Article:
Energy Transfer Told to Pay $410 Million Over Williams Deal

Energy Transfer Must Pay $410 Million for Killed Williams Merger

Oil-pipeline giant Energy Transfer LP must pay $410 million for scuttling a $33 billion merger with rival Williams Cos. over a tax flaw in the deal, a judge concluded. 

Since Dallas-based Energy Transfer -- owned by billionaire Kelcy Warren -- successfully pulled the plug on the 2016 combination, it’s required under the merger agreement to pay a so-called break-up fee, Delaware Chancery Court Judge Sam Glasscock III ruled Wednesday. 

“Having called a dirge for the merger,” Energy Transfer “must pay the piper,” Glasscock said in his 95-page ruling in the more than five-year dispute over the deal. 

Glasscock’s ruling marks the latest twist in what was nicknamed the energy industry’s “deal from hell.” The proposed tie-up stands as one of the largest deals undone by a collapse in oil prices. The merger was aimed at creating the nation’s largest natural-gas transporter. Oil prices have since rebounded.

“As we have long contended and the court’s ruling on this matter now recognizes, Energy Transfer breached the 2016 merger agreement and is obligated to pay Williams the $410 million termination fee, plus interest,” Laura Creekmur, a Williams vice president, said Thursday in an emailed statement. Energy Transfer officials didn’t respond to a request for comment on the ruling.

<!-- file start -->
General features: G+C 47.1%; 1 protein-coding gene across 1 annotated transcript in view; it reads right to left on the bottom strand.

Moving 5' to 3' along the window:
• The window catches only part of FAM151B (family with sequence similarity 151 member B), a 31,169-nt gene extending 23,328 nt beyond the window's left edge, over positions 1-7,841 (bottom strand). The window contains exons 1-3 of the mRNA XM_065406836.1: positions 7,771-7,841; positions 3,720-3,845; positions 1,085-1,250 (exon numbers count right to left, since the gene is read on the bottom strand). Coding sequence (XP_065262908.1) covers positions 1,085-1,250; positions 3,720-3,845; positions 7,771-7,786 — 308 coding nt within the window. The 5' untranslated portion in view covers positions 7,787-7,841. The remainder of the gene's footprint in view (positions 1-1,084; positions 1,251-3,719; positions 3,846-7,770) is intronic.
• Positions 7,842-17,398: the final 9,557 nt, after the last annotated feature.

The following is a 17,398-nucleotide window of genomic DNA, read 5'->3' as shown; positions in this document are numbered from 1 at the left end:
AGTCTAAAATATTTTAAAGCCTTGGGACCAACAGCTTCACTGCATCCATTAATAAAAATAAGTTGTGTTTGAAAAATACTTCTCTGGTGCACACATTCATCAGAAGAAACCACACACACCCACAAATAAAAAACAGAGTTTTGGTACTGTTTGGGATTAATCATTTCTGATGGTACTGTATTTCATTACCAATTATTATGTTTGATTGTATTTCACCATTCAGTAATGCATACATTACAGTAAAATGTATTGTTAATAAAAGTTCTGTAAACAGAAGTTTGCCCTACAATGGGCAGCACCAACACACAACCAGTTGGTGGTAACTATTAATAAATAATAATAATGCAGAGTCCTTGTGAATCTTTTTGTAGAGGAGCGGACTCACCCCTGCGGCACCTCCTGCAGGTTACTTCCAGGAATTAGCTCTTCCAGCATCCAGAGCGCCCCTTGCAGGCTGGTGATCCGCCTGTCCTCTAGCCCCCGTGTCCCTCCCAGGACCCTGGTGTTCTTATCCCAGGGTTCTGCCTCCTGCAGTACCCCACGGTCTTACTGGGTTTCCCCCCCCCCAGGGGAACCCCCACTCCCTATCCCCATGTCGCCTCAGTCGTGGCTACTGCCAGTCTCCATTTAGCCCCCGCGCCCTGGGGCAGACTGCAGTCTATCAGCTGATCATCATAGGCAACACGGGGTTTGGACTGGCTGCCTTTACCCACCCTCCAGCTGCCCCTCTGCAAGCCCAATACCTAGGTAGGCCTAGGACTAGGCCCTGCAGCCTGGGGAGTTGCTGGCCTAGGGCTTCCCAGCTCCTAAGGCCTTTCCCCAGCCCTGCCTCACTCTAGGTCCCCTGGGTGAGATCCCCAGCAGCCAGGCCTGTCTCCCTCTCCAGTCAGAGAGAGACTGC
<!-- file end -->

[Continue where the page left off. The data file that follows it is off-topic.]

Following a trial, Energy Transfer convinced Glasscock in 2016 it had grounds to pull out of the merger after advisers said the deal didn’t free investors from $1 billion in tax liabilities. The ruling prompted both companies to demand break-up fees, arguing it was the other side that maneuvered to sink the deal. 

But in 2017, Glasscock concluded Warren and Energy Transfer executives were the moving force behind sinking the deal and rebuffed their bid for a $1.5 billion break-up fee. The company has 86,000 miles of pipeline traversing 36 states.

In that decision, the judge said it would be strange for a merger agreement to be drafted so the party who pulled the plug over its would-be partner’s objections received a “windfall of a substantial termination fee.” In Wednesday’s ruling, Glasscock said Energy Transfer didn’t satisfy several underlying provisions of the agreement and that left it on the hook for the breakup fee.

But Glasscock agreed with Energy Transfer’s demand that Williams pay a monetary sanction for CEO Alan Armstrong’s decision to wipe out a Gmail account he used to discuss the merger. Energy Transfer sought to prove Armstrong used the account in a secret effort to tank the merger.

At trial, Armstrong said he deleted the Gmail account over concerns about spam messages. Glasscock said he didn’t find the CEO’s explanation credible. “I find that Armstrong’s destruction of his Gmail account was spoliation of evidence,” the judge wrote. Glasscock said Williams must pay some of Energy Transfer’s legal fees tied to its email- destruction challenge.

The case is Williams Companies Inc. v. Energy Transfer Equity LP, 12168, Delaware Chancery Court (Georgetown).

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